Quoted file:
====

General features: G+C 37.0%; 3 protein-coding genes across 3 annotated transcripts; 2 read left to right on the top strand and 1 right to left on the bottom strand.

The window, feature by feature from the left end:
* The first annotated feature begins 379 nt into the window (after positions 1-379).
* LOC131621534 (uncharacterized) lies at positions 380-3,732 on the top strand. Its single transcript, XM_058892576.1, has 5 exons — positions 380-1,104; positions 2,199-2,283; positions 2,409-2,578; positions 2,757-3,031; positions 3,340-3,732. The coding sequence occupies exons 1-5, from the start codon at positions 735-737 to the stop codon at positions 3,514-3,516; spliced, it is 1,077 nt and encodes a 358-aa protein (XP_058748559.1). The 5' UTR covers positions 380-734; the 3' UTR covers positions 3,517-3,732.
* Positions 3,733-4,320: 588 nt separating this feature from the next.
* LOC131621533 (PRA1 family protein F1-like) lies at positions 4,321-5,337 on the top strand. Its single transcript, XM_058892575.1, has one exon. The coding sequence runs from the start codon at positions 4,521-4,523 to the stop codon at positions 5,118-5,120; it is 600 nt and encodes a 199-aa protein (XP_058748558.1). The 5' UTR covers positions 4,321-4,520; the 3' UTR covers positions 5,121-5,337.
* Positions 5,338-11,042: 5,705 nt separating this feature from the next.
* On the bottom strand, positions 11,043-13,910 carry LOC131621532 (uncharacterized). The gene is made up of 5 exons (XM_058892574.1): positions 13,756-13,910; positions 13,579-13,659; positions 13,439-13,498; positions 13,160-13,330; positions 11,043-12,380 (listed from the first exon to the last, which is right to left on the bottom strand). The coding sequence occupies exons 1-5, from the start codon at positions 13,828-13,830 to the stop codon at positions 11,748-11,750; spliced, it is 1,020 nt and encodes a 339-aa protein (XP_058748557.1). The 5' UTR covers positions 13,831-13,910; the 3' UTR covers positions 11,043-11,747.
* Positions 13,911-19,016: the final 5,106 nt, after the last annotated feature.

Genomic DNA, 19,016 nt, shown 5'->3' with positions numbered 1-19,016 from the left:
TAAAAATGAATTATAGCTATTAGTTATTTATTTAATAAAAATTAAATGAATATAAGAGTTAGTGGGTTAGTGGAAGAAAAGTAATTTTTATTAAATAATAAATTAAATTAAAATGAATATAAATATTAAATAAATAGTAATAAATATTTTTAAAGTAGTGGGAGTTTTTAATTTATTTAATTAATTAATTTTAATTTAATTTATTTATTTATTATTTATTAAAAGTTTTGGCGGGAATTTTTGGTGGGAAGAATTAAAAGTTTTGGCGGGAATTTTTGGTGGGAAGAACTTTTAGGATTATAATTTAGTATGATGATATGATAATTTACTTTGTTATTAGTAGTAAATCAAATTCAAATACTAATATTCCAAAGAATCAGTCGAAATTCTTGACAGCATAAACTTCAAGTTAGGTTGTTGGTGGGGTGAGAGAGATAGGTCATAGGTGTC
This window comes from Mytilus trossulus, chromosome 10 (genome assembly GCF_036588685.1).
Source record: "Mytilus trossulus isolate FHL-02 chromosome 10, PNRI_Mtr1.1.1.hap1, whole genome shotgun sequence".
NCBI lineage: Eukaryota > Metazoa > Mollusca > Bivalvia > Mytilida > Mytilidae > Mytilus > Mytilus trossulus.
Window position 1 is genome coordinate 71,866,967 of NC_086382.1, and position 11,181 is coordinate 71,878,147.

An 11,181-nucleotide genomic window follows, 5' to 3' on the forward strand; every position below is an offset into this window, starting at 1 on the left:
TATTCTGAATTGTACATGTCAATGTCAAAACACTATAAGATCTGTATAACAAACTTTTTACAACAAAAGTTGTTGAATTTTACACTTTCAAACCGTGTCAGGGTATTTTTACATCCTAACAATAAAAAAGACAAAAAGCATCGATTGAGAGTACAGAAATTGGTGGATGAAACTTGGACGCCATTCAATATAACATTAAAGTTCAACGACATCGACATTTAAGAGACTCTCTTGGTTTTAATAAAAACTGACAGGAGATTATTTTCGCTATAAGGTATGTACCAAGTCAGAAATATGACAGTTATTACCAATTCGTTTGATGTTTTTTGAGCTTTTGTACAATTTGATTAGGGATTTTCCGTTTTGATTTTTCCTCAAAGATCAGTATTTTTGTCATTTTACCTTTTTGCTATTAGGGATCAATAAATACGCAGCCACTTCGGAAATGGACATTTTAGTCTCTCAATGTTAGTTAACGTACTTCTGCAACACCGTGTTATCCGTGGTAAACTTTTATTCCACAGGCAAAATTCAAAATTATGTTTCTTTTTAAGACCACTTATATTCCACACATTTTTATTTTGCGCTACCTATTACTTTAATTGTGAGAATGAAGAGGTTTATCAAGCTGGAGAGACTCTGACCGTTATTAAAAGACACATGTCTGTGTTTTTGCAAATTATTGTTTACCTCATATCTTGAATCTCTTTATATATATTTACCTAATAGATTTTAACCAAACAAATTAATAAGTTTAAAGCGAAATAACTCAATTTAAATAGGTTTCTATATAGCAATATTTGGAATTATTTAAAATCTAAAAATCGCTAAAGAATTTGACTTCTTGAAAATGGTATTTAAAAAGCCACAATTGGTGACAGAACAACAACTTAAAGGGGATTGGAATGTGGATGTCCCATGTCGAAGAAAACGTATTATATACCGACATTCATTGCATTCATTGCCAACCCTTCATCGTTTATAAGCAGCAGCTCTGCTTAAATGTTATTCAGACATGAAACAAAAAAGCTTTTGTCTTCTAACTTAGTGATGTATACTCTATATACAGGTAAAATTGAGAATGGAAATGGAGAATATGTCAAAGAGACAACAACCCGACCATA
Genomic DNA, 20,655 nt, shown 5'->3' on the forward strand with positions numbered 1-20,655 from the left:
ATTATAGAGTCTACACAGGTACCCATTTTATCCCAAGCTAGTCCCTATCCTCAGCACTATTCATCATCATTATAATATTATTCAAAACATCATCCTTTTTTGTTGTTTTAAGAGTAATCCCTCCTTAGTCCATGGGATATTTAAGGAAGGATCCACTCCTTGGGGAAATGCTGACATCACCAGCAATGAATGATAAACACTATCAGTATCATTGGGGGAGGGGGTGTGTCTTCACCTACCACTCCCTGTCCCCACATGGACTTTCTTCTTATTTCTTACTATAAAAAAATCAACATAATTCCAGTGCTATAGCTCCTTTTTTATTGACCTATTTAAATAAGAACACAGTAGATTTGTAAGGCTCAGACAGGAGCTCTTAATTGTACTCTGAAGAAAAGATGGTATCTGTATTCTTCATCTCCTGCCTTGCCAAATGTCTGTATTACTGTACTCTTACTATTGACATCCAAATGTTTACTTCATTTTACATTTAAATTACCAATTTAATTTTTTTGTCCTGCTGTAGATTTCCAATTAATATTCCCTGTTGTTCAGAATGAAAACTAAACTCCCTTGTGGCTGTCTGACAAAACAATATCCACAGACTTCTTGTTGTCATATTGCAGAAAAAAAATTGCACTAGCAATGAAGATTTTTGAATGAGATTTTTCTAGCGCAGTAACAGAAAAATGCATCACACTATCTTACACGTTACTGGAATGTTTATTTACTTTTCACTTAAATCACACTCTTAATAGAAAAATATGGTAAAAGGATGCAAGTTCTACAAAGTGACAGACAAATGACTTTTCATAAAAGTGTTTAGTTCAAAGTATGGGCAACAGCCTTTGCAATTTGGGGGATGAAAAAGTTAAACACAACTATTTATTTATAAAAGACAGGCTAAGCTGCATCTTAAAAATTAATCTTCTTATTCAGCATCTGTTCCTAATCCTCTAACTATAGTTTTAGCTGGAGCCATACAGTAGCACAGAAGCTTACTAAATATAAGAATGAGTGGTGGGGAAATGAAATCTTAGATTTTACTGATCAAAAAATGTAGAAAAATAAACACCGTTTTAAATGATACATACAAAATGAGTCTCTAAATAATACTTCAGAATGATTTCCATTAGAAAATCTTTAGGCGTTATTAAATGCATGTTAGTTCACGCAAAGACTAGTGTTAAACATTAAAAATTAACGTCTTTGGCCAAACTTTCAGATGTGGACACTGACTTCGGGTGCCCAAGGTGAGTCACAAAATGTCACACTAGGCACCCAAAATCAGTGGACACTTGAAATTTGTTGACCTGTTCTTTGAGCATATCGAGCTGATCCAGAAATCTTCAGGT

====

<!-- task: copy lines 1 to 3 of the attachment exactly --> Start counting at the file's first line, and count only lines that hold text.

General features: G+C 37.0%; 3 protein-coding genes across 3 annotated transcripts; 2 read left to right on the top strand and 1 right to left on the bottom strand.

The window, feature by feature from the left end:
* The first annotated feature begins 379 nt into the window (after positions 1-379).